New Literacy Studies also known as, multiliteracies is “the need to communicate using multiple modes of representation, not just language” (Alverman, 2011). Primarily, it is associated with communication that allows people to represent ideas through a variety of media outlets. New Literacy Studies focuses on the new forms of literacies during the 21st century. It is different from the autonomous model, which characterized reading and writing for individual’s cognitive ability, in a universal way which involved printed text. Nowadays, there are numerous ways of communication through online chat rooms, fan fiction writing, instant messaging and texting (Alverman, 2011). Whereas, the traditional literacy focused specifically on the reading and writing.
Popular culture practices can be expressed through new literacies within the teaching pedagogy by having the teacher use modes of literacy found within popular culture to engage students in the classroom. This can be done through music, videos, advertisements that students can enjoy learning about because it is a mode of media that they are familiar with in their everyday routine. Popular culture creates a hegemony where the dominant groups in society win over the subordinate groups in society (Storey, 2009). Hegemonic views which are incorporated within popular culture can blend in with new literacies as a way for teachers to understand the underlying representations of certain images, videos that can be taught in their classrooms where students can learn about the implicit meaning behind images, through visual learning.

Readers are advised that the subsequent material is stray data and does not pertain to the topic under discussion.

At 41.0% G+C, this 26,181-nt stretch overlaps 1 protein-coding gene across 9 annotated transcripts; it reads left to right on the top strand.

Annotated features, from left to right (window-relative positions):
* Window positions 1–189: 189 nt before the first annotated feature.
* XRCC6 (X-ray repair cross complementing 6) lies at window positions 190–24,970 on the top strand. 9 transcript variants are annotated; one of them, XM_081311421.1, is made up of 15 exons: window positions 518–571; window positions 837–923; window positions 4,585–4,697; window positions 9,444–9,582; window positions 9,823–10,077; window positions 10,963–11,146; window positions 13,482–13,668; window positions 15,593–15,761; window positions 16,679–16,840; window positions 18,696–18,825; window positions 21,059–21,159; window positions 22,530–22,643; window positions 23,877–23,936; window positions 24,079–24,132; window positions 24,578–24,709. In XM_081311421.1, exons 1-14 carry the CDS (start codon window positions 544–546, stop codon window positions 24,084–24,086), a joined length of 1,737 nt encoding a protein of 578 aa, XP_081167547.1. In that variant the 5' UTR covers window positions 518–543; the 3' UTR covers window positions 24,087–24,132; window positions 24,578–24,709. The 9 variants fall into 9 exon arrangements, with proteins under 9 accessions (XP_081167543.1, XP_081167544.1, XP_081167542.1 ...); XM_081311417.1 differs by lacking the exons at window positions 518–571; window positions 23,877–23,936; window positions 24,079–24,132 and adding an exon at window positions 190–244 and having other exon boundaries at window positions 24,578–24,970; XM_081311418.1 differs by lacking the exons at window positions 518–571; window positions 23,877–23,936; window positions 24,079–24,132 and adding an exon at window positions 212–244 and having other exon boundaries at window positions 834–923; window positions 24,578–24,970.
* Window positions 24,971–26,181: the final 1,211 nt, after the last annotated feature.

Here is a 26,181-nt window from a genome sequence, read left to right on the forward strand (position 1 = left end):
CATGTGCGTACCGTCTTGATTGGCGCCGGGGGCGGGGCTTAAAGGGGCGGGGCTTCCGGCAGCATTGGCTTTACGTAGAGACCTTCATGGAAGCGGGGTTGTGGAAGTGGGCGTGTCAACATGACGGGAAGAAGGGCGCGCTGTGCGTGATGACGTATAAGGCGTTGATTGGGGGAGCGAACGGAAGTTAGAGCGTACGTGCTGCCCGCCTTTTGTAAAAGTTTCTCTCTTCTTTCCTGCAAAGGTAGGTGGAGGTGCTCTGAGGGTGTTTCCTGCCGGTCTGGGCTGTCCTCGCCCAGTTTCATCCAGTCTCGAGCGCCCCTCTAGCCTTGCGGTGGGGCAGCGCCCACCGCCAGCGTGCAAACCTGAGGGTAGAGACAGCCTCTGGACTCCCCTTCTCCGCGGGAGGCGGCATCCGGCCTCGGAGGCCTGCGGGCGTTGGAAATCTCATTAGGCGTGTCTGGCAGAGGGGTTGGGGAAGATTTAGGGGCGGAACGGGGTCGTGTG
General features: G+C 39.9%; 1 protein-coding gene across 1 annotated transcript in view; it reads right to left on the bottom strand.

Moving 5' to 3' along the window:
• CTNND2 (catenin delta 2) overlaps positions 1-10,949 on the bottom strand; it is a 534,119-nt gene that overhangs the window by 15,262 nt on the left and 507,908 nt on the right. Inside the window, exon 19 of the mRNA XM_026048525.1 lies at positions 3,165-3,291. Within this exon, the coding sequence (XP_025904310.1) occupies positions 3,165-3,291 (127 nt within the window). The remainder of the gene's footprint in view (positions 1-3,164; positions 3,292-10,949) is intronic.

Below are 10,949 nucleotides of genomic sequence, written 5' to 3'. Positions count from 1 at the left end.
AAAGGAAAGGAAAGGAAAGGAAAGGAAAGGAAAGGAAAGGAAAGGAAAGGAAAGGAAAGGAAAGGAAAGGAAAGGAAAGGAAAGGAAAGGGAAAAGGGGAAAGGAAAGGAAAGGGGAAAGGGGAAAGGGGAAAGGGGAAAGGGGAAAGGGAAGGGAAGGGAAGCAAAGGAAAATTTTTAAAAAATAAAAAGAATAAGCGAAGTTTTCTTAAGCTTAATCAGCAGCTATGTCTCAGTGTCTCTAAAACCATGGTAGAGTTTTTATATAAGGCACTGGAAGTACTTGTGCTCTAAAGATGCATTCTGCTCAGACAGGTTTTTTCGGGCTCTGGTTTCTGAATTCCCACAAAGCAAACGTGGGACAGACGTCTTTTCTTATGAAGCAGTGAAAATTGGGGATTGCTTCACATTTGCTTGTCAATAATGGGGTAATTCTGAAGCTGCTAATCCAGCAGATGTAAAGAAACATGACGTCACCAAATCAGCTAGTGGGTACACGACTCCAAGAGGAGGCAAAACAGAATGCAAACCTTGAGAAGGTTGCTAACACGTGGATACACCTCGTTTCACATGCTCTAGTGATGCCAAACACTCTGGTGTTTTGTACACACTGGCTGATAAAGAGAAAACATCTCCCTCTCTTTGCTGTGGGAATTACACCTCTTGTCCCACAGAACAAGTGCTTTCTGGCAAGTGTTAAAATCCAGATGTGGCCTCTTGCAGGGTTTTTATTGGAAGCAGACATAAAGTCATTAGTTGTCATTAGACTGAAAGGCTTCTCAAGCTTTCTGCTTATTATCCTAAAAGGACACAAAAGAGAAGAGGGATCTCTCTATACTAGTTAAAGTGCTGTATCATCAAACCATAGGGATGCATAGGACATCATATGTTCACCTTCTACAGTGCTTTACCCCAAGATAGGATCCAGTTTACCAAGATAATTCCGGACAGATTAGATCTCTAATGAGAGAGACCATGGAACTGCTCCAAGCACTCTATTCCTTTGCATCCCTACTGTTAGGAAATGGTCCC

By looking at the second debate in Alverman’s reading of "whether or not young people's participation in reading, viewing, listening to, and creating popular culture texts is an education experience (Alverman, 2011). This does have the potential to transfer from informal to formal learning through the curriculum expectations. Through the various new forms of literacy, information can be seen through popular culture that follows the expectation stated in the curriculum. The use of multi media within the classroom can allow teachers to keep up with the advance age of technology and use literacy to educate the students, where students can use their own real life experiences and ideas to share within the class that will keep them engaged and want to learn. For instance, in class we had seen a Budweiser advertisement, that can be used in class a way to show the literacy skills by the words written on the advertisement, of the representation and its underlying gender expectations that is being portrayed. In addition, music videos or commercials that show the resistance of individuals, usually teenagers that are figuring out their identity while trying to either conform or resist the hegemonic ideology towards gender, sexual orientation etc. can be taught in a class with students in that age group.